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Sleigh Bells- Treats (Album Review)


Sometimes your ears need a good pummeling, something raw and shredded to blaze through your ear canal. And Treats, the debut album by Brooklyn duo Sleigh Bells, will give it to you (and have the courtesy to leave some scar tissue to remember it by). Derek Miller, formerly of the Florida hardcore band Poison the Well, was single-handedly crafting an onslaught of noise in his bedroom with an army of guitars, mad beats, and wicked production, but the package was all blood and no tears.

This is where serendipity steps in. Miller happened to be waiting on Alexis Krauss and her mother at a Brazilian restaurant when they got to talking about music. A one-time vocalist of pop girl group RubyBlue, Krauss had abandoned singing to be a fifth-grade schoolteacher in the Bronx, but Miller convinced her to come out of retirement and, a week later, Sleigh Bells was born (and the world is better for it).

The band made their first big splash at last fall’s CMJ Music Marathon festival, where they left countless eardrums ringing, a buzzing forget-me-not. It wasn’t too long before word-of-mouth spread across the music blogosphere all the way to M.I.A., who promptly signed them to her record label, N.E.E.M. With only a handful of rough demos in circulation, the band was enjoying skyrocket success without an actual official release. It remained to be seen if the higher production gloss of a studio album would keep the lo-fi growl intact or polish the grit away.

Thankfully, while sounding fuller and clearer, Treats retains the sharp-fanged edge of the demos. The album sparks with first single “Tell ‘Em,” an amalgam of hand claps, layered electric guitar, and the zip zap of laser weaponry. Under all the commotion is Alexis Krauss’s sunny delivery of a pep talk. “All the kids these days/ Do you really wanna be that way? Did you do your best today?” With the authority of your friend’s hot older sister, she advises that it’s cool to stay in school.

A similar in-your-face vivacity works its way on tracks like “Riot Rhythm,” a bossy, hyperactive appeal to march onto the nearest dance floor; “Crown on the Ground,” which can be likened to an air raid over a warehouse dancehall, and “Infinity Guitars,” a song about cowboys and indians that sounds almost identical to its demo until it blows sky high with bloated bass and actual sleigh bells! Some songs even veer into unadulterated metal territory, most strikingly on “Straight A’s,” a serrated jam with a guitar riff that would fit right into any bad-ass Tarantino flick.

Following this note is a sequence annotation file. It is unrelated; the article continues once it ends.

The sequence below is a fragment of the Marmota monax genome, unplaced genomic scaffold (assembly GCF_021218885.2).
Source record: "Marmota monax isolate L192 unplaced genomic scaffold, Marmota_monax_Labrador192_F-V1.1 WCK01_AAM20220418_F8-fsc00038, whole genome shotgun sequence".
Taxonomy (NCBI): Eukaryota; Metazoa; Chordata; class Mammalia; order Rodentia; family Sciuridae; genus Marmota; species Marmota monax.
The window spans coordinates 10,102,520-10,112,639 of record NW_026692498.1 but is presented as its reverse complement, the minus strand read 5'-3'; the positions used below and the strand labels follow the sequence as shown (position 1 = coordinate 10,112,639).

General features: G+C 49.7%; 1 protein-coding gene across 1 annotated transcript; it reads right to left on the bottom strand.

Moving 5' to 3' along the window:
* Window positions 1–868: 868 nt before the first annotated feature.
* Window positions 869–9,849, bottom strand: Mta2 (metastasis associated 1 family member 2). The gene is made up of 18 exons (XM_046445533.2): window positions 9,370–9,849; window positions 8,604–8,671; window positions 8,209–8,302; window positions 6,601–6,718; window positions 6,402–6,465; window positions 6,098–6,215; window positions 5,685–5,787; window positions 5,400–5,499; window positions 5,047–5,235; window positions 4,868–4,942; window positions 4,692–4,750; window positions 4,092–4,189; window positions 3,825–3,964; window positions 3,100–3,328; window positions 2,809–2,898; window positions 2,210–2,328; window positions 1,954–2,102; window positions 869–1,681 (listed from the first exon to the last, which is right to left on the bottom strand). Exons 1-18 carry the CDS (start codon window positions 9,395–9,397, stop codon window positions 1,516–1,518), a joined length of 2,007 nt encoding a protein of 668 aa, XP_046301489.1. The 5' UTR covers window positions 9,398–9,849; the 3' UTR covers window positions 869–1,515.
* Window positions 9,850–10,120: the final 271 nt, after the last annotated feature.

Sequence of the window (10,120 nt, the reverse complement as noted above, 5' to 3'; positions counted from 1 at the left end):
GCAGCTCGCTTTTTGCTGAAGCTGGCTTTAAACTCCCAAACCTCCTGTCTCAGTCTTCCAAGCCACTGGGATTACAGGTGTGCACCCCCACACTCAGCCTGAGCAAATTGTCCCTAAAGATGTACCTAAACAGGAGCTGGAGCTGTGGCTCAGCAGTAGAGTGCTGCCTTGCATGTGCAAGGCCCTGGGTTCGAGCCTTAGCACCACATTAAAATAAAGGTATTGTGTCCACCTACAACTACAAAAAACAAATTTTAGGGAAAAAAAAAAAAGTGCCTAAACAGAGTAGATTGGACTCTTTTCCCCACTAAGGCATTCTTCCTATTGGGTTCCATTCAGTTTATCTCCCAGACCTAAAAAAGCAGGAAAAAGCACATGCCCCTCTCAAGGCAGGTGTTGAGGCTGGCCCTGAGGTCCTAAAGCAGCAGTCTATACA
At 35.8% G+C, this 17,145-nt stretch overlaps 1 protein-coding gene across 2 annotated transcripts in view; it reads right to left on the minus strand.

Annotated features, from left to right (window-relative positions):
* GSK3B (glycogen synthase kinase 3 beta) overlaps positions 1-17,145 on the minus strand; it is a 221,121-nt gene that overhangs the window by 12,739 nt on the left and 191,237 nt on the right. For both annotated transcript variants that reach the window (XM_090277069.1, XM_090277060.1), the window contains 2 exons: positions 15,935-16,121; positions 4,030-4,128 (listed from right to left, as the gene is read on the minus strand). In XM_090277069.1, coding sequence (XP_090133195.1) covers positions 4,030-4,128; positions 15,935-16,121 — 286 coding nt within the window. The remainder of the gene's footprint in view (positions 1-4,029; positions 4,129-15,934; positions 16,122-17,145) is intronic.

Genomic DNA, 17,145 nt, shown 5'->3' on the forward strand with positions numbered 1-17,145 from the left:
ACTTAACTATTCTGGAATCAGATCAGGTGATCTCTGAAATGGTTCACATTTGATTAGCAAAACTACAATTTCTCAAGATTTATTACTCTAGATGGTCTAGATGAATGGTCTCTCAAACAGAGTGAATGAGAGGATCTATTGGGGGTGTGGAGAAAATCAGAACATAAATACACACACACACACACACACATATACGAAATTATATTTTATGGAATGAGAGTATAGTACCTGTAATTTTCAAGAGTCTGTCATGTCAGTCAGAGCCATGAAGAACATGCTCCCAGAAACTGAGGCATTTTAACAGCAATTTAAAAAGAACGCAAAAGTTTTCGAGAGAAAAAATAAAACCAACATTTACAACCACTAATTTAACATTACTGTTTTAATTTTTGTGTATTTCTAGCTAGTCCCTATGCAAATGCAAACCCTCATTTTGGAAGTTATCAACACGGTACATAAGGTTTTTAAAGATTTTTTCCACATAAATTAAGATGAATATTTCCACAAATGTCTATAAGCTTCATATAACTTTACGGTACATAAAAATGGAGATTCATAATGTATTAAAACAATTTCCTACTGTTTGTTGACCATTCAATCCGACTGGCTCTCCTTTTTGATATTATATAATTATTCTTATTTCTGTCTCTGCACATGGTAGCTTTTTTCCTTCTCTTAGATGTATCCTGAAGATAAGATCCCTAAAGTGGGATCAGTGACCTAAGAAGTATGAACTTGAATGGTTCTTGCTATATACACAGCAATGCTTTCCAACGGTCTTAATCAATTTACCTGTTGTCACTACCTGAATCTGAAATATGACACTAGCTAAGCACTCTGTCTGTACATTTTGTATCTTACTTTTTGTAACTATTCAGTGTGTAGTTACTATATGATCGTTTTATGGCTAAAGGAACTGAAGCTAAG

But there’s also a softer, milder side to Sleigh Bells. On the perfectly feminine “Run the Heart,” Krauss coos, “You wanna hang your name on me,” before telling her latest suitor that he can’t handle her. And on “Rill Rill,” which features a downright groovy Funkadelic sample, the band manages to stick an ominous reference to the devil’s call sign (666) and the Pentagon right alongside a ridiculously amusing line like: “Wonder what your boyfriend thinks about your braces.”

There’s a certain adolescent playfulness all over Treats and the album’s cover art speaks directly to that. At first glance, it’s an ordinary scene ripped from a high school yearbook: a pyramid of spunky cheerleaders armed with pom-poms. But, on closer inspection, their faces appear to have melted off. This corrupted pep is what Sleigh Bells is all about: each song is skeletally a pop melody that is then warped and violated by thunderous synth explosions, chain saws, and intergalactic gunfights. It’s as if a hardcore sensibility infected the air of a pep rally: out of nowhere, the rahs become roars and the cheerleaders start punching each other out. If only high school could have been this entertaining.